The comparison of targeted vaccination with sex-neutral vaccination in preadolescence serves to illustrate the temporal benefit derived from a targeted immunization campaign among MSM. In addition, the comparison also serves as a benchmark to judge the potential effectiveness of targeted vaccination. The result, that vaccinating preadolescent boys would ultimately be more effective than offering HPV vaccine to MSM, partly depends on the supposedly moderate uptake of HPV vaccine among MSM in the Netherlands. However, even a targeted campaign that could reach a similar proportion of MSM as preadolescent vaccination would not be as effective, given the reduced efficacy of HPV vaccine when given after sexual debut. Therefore, the benefit of targeting interventions to MSM lies in a faster effectiveness of HPV vaccination regarding cancer prevention in males, and—possibly—in a lower number needed to vaccinate to prevent disease in males [9]. Besides, a sizeable proportion of the Dutch MSM population is not born in the Netherlands and may be missed by preadolescent vaccination.

Our work suggests that selective vaccination of MSM would be especially effective when combined with sex-neutral vaccination in preadolescence. Even a moderate uptake among preadolescent boys would already generate a substantially increased yield when combined with targeted vaccination, as it would render MSM immune against HPV16 upon entrance into the sexually active population. Conversely, a combined strategy could also safeguard against disappointing or unstable uptake in preadolescent vaccination programs, in the sense that it may be more feasible and sustainable to reach 40% of 12-year-old boys and MSM through a targeted campaign than it is to achieve 80% uptake among 12-year-old boys. While vaccinating 80% of preadolescent boys would be needed to achieve near elimination of HPV16 among MSM, our findings suggest stronger effectiveness from a combined strategy of vaccinating 40% of boys in preadolescence together with a targeted campaign among MSM for the first 30 years of vaccination.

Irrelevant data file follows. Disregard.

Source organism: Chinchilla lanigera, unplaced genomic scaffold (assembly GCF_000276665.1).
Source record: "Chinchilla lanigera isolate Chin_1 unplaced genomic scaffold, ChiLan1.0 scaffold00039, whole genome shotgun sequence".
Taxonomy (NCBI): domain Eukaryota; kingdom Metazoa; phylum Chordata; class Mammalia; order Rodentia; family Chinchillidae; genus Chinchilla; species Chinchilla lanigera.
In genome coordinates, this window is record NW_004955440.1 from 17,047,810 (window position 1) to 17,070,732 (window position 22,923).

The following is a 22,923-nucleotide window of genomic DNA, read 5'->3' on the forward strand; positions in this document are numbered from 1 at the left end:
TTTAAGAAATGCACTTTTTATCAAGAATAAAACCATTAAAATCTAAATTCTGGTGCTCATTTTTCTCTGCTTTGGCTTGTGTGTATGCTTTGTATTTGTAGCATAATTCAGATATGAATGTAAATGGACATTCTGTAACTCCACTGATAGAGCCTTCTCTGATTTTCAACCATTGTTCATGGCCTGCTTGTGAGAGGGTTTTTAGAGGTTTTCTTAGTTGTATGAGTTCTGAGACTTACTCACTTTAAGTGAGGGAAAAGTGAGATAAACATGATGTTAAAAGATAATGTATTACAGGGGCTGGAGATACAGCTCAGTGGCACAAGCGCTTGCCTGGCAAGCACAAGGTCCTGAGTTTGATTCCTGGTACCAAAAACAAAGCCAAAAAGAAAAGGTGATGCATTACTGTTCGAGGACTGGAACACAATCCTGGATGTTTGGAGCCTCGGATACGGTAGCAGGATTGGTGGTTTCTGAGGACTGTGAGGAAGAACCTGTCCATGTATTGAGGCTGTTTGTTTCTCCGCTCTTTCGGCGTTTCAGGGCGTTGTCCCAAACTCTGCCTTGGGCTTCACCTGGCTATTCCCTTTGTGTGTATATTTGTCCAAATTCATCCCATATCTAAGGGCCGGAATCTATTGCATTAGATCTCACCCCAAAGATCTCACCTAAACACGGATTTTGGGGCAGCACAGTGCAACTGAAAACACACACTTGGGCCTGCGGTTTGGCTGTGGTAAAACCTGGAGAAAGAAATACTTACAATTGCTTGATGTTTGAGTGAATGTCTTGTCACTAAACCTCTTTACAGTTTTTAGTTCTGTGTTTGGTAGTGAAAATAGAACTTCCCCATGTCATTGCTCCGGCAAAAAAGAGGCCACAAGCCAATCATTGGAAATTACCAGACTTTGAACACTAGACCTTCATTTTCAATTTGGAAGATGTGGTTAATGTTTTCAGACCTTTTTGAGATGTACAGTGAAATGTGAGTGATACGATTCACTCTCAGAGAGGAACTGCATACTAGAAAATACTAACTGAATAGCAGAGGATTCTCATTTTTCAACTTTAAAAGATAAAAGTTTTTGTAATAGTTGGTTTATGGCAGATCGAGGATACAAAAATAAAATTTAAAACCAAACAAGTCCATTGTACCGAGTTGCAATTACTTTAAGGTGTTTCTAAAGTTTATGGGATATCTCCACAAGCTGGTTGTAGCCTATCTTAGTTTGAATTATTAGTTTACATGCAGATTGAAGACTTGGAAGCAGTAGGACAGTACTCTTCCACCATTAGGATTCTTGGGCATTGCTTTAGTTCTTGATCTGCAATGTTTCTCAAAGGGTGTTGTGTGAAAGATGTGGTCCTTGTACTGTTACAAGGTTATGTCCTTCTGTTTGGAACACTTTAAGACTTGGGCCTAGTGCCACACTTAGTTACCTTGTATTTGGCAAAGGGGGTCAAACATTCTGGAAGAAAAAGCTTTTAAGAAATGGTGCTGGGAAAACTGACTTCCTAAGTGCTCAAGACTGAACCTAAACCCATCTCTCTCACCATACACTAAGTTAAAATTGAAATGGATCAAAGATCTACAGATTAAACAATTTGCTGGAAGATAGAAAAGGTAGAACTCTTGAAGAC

In conclusion, this study suggests that a targeted immunization campaign among MSM in the Netherlands may generate considerable reductions in anogenital HPV16 infections in a high-risk population. Sex-neutral vaccination in preadolescence is likely needed to eliminate HPV-related diseases as a public health problem in men and women alike, but targeted vaccination deserves consideration, at least temporarily, to protect currently active MSM at high risk for anal cancer.

Supporting information

S1 Fig. Entrance into the population at risk for anogenital HPV16 infection.